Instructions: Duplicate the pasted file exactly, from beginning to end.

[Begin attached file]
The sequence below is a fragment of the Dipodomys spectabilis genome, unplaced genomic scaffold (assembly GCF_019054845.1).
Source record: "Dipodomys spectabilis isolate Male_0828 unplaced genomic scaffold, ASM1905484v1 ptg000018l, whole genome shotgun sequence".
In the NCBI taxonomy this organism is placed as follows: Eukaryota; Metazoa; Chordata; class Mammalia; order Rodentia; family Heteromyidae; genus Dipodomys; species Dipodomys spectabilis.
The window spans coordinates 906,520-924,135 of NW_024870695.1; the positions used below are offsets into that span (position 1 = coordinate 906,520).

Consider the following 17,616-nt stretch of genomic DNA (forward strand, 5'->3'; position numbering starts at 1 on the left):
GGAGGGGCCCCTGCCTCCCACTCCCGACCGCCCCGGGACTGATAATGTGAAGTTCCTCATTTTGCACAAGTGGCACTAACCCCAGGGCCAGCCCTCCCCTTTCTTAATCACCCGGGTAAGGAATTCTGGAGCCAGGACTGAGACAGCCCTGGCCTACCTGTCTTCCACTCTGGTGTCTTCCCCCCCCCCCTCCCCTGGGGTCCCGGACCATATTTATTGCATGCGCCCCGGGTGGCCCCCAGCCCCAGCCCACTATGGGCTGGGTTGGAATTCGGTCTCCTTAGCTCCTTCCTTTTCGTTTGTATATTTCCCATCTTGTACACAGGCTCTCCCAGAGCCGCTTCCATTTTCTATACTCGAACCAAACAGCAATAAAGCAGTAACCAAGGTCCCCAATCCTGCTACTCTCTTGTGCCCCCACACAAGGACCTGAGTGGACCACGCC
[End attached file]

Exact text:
The sequence below is a fragment of the Dipodomys spectabilis genome, unplaced genomic scaffold (assembly GCF_019054845.1).
Source record: "Dipodomys spectabilis isolate Male_0828 unplaced genomic scaffold, ASM1905484v1 ptg000018l, whole genome shotgun sequence".
In the NCBI taxonomy this organism is placed as follows: Eukaryota; Metazoa; Chordata; class Mammalia; order Rodentia; family Heteromyidae; genus Dipodomys; species Dipodomys spectabilis.
The window spans coordinates 906,520-924,135 of NW_024870695.1; the positions used below are offsets into that span (position 1 = coordinate 906,520).

Consider the following 17,616-nt stretch of genomic DNA (forward strand, 5'->3'; position numbering starts at 1 on the left):
GGAGGGGCCCCTGCCTCCCACTCCCGACCGCCCCGGGACTGATAATGTGAAGTTCCTCATTTTGCACAAGTGGCACTAACCCCAGGGCCAGCCCTCCCCTTTCTTAATCACCCGGGTAAGGAATTCTGGAGCCAGGACTGAGACAGCCCTGGCCTACCTGTCTTCCACTCTGGTGTCTTCCCCCCCCCCCTCCCCTGGGGTCCCGGACCATATTTATTGCATGCGCCCCGGGTGGCCCCCAGCCCCAGCCCACTATGGGCTGGGTTGGAATTCGGTCTCCTTAGCTCCTTCCTTTTCGTTTGTATATTTCCCATCTTGTACACAGGCTCTCCCAGAGCCGCTTCCATTTTCTATACTCGAACCAAACAGCAATAAAGCAGTAACCAAGGTCCCCAATCCTGCTACTCTCTTGTGCCCCCACACAAGGACCTGAGTGGACCACGCC